Briefings Magazine

The Surveillance Paradox

Since remote work has become the norm, digital employee monitoring has taken on new importance—and is raising concerns around employee privacy.

See the latest issue of Briefings at newsstands or read in our new format here.

By Vindhya Burugupalli

Employee monitoring is not a foreign concept: workers are used to cameras in the office and managers wandering the halls, perhaps even peeking over shoulders. But since remote work has become the norm over the last two years, digital employee monitoring has taken on a new importance—and it is raising concerns around keeping employee trust and protecting their privacy. That’s no easy trick, experts say. Monitoring “is part of a manager’s job when we’re in-person,” says Elizabeth Lyons, a management professor at the University of California, San Diego. “The question here is how it should be used now.”

With remote work likely here to stay in some capacity, companies are increasingly turning to AI-powered technology, often called tattleware, to monitor and measure employee productivity. Through tattleware, companies can keep tabs on remote workers by surveilling webcams, listening in through microphones, taking random screen grabs, and tracking keyboard use and keystrokes. Demand for employee-monitoring technology has shot up by 58 percent since the advent of the pandemic. Currently, 78 percent of employers use digital surveillance tools, despite 83 percent of them citing ethical concerns with it.

The latest research has found that monitoring remote workers aids in increasing productivity when it is exercised with certain considerations. It isn’t solely the technology that makes a difference, but rather how managers interact with it, says Lyons. According to her study, when managers used findings from monitoring tools to provide constructive feedback, employee performance improved. It also raised morale, as employees felt their work was being valued. However, the cost of excessive monitoring is a loss of employee trust. “There is a risk that it can drive down employee morale, if it’s perceived as signaling to employees that their employers don’t trust them,” says Lyons.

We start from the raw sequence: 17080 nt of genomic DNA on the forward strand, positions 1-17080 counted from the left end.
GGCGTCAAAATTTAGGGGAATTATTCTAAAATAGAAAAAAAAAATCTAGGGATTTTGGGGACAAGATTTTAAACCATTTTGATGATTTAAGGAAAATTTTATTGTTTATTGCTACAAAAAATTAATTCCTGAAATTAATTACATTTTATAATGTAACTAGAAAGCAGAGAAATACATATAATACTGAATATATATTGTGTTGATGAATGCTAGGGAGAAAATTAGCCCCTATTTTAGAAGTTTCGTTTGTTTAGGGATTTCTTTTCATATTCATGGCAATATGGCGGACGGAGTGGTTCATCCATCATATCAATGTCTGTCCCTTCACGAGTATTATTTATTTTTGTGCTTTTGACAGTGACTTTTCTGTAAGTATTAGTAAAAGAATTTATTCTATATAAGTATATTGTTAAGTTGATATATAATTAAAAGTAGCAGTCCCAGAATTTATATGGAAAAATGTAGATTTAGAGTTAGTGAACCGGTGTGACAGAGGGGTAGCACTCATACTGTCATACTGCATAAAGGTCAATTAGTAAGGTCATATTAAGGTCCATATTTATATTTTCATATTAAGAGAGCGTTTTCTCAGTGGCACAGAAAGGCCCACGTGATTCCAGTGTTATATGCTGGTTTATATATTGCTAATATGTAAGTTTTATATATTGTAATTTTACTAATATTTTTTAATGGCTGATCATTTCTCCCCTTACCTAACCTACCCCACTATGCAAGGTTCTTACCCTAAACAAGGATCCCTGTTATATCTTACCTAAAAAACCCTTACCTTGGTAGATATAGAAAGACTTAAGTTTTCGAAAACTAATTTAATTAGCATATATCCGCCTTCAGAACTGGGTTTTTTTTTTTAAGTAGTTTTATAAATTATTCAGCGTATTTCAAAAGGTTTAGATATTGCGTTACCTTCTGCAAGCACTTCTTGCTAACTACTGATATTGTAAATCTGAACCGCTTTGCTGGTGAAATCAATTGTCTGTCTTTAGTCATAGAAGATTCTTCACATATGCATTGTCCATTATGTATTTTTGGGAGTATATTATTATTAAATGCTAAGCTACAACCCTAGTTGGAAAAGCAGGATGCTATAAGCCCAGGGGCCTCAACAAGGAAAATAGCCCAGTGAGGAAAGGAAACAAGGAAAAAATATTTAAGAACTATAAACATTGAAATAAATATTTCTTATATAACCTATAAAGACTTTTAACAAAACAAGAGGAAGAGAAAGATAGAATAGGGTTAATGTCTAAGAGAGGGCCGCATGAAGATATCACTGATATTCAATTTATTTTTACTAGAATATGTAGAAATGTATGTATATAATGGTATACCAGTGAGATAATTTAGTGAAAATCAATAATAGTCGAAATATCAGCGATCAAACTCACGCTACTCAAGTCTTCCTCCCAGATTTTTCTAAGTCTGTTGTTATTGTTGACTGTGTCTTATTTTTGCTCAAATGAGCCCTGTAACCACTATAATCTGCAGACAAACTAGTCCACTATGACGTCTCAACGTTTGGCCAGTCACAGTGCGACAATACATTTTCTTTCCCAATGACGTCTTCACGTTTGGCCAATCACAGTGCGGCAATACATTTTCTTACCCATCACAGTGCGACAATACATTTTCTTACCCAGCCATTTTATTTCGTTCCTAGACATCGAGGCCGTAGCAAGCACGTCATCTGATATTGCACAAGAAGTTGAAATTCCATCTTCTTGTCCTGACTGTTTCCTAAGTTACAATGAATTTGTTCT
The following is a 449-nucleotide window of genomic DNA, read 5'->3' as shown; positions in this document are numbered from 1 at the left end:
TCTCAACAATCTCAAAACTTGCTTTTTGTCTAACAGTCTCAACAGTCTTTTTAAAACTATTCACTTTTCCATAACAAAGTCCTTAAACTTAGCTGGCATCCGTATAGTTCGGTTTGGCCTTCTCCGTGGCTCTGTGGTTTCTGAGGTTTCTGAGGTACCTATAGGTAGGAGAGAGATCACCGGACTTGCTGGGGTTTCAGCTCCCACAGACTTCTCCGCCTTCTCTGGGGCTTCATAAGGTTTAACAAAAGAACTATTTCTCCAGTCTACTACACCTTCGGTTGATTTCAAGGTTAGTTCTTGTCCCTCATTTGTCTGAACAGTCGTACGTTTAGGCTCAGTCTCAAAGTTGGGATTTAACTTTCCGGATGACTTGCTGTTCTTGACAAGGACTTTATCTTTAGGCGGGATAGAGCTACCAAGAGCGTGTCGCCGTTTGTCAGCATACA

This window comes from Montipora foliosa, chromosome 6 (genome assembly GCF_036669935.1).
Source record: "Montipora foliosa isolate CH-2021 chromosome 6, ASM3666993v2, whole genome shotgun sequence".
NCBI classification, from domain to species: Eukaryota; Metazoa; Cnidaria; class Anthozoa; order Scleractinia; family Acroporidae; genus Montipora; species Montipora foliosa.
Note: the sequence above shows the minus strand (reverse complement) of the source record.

Experts say most employees will be comfortable with monitoring if the data collected is relevant for business goals and their personal information isn’t being surveilled. The key is to increase transparency and collaboration, and ensure that employees understand the value of the data, says Lyons. Additionally, it’s crucial for companies to establish clear policies on the usage of surveillance tools, says Rick Sklarin, a senior client partner at Korn Ferry’s Silicon Valley practice. “There are gray areas between notifying employees that they will be monitored and explicitly defining how that’ll happen,” says Sklarin. “It’s really important for companies to disclose how far they’re going to go.”

In the end, managers have to decide if the cost of surveillance strategies is worth it by evaluating performance at the highest levels, says Sklarin. Since going remote, “many companies are finding that they have significant productivity increases, not decreases,” he says.

Download PDF